The New York Times featured a profile of Viggo Mortensen who stars in the new movie ‘Captain Fantastic.’ His character Ben Cash “a former college professor raising his six children in a yurt somewhere in the woodsy Pacific Northwest… For transportation, they have an old hippie school bus, and instead of Christmas they celebrate Noam Chomsky Day… It’s hard to imagine a part tapping more deeply into the inner Viggo. Mr. Mortensen is himself not a back-to-the woods survivalist, exactly, but he knows his Chomsky and lives about as far off the grid as a major movie star can and still get work.” In 2008, Viggo Mortensen, narrated the trailer for the graphic novel edition of Howard Zinn’s ‘A People’s History of American Empire’: Watch the trailer for ‘Captain Fantastic’: Learn more about “Gnome” Chomsky’s! (this photo of “Gnome” Chomsky is courtesy of Sara Bershtel, publisher of Metropolitan Books).

Kill Anything That Moves

The Charmed Life of David Petraeus

I ran into David Petraeus the other night. Or rather, I ran after him. It’s been more than a year since I first tried to connect with the retired four-star general and ex-CIA director — and no luck yet. On a recent evening, as the sky was turning from a crisp ice blue into a host of Easter-egg hues, I missed him again. Led from a curtained “backstage” area where he had retreated after a midtown Manhattan event, Petraeus moved briskly to a staff-only room, then into a tightly packed elevator, and momentarily out onto the street before being quickly ushered into a waiting late-model, black Mercedes S550. And then he was gone, whisked into the warm New York night, companions in tow. For the previous hour, Petraeus had been in conversation with Peter Bergen, a journalist, CNN analyst, and vice president at New America, the think tank sponsoring the […]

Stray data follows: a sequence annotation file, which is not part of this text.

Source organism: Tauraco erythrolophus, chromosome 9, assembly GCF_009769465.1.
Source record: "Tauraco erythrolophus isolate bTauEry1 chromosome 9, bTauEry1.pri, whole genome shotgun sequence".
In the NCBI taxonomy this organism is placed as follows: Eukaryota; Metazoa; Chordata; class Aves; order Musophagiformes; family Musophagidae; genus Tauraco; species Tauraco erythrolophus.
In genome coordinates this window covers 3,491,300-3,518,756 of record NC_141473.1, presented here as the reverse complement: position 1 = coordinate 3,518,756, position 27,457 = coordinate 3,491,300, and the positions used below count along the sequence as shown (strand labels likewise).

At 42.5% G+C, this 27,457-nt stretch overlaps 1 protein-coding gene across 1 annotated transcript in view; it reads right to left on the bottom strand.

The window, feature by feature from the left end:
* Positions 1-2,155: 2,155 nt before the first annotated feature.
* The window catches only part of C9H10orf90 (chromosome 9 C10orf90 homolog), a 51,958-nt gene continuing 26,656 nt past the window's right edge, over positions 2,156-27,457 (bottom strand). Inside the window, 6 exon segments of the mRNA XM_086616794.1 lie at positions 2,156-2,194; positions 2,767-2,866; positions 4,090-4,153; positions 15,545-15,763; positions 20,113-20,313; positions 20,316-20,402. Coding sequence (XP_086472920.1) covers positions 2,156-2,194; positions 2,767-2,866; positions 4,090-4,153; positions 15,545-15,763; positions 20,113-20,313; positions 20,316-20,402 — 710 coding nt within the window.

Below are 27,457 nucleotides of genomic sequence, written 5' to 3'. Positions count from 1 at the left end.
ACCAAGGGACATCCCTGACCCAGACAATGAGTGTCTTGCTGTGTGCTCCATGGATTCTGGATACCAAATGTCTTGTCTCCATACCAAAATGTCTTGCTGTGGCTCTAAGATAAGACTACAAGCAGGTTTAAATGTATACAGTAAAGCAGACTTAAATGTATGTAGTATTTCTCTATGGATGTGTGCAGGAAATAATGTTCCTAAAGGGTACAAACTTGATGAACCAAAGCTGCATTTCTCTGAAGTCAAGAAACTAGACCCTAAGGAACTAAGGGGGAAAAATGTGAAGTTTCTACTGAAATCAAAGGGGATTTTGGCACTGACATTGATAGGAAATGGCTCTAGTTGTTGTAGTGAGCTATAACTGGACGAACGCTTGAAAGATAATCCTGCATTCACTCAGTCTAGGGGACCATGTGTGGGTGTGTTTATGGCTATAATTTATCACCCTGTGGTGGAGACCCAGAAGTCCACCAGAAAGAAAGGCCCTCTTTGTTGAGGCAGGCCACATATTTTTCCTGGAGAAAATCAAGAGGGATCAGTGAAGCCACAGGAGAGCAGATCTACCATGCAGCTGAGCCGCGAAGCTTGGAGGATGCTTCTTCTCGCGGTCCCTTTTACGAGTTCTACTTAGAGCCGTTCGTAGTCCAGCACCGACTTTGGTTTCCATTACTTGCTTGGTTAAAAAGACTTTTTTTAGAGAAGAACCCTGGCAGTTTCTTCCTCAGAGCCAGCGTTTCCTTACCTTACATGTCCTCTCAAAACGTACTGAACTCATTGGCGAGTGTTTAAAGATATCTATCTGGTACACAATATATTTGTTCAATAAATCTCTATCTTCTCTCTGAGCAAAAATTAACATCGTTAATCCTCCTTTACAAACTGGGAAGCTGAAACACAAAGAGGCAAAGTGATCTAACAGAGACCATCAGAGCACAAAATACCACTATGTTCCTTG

Listen, Liberal by Thomas Frank

The Influence of Influence in Washington

Although it’s difficult to remember those days eight years ago when Democrats seemed to represent something idealistic and hopeful and brave, let’s take a moment and try to recall the stand Barack Obama once took against lobbyists. Those were the days when the nation was learning that George W. Bush’s Washington was, essentially, just a big playground for those lobbyists and that every government operation had been opened to the power of money. Righteous disgust filled the air. “Special interests” were much denounced. And a certain inspiring senator from Illinois promised that, should he be elected president, his administration would contain no lobbyists at all. The revolving door between government and K Street, he assured us, would turn no more. Instead, the nation got a lesson in all the other ways that “special interests” can get what they want — like simple class solidarity between the Ivy Leaguers who advise […]

Thomas Frank is a historian and writer. He is also the man who tried to save the Democratic Party and our Nation from great harm. He is the great chronicler of one of the most grievous, self-inflicted wounds in modern American history. Twelve years ago, in What’s the Matter with Kansas? How Conservatives Won the Heart of America, Frank tried to warn the Democratic Party’s dominant elites’ that their policies and contempt for workers were pushing a large part of its base out of the Party. Many of the workers that were the Democratic Party’s traditional base were leaving the Party and failing to participate in elections, but some were supporting the far-right wing of the Republican Party. At the national level, the New Democrats’ candidates remained highly competitive, but the Republican Party was able to attain complete political domination of most states. This year, Frank renewed his warnings in […]